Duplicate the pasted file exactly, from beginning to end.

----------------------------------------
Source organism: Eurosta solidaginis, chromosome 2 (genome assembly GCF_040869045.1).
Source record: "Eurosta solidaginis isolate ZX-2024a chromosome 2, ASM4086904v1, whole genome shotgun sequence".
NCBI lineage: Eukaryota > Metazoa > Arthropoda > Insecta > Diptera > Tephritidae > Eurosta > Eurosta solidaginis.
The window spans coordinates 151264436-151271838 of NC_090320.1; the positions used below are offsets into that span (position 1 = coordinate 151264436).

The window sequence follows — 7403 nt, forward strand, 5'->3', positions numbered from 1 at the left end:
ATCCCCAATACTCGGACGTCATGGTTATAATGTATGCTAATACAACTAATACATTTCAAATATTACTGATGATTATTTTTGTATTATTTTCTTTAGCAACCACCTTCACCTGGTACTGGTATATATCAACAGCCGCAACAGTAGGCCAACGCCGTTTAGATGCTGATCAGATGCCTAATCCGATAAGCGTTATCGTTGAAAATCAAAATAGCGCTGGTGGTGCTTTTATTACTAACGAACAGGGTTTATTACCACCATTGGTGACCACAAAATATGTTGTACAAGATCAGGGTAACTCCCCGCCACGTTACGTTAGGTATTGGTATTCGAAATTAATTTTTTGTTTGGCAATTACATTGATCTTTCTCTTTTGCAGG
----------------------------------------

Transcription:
Source organism: Eurosta solidaginis, chromosome 2 (genome assembly GCF_040869045.1).
Source record: "Eurosta solidaginis isolate ZX-2024a chromosome 2, ASM4086904v1, whole genome shotgun sequence".
NCBI lineage: Eukaryota > Metazoa > Arthropoda > Insecta > Diptera > Tephritidae > Eurosta > Eurosta solidaginis.
The window spans coordinates 151264436-151271838 of NC_090320.1; the positions used below are offsets into that span (position 1 = coordinate 151264436).

The window sequence follows — 7403 nt, forward strand, 5'->3', positions numbered from 1 at the left end:
ATCCCCAATACTCGGACGTCATGGTTATAATGTATGCTAATACAACTAATACATTTCAAATATTACTGATGATTATTTTTGTATTATTTTCTTTAGCAACCACCTTCACCTGGTACTGGTATATATCAACAGCCGCAACAGTAGGCCAACGCCGTTTAGATGCTGATCAGATGCCTAATCCGATAAGCGTTATCGTTGAAAATCAAAATAGCGCTGGTGGTGCTTTTATTACTAACGAACAGGGTTTATTACCACCATTGGTGACCACAAAATATGTTGTACAAGATCAGGGTAACTCCCCGCCACGTTACGTTAGGTATTGGTATTCGAAATTAATTTTTTGTTTGGCAATTACATTGATCTTTCTCTTTTGCAGG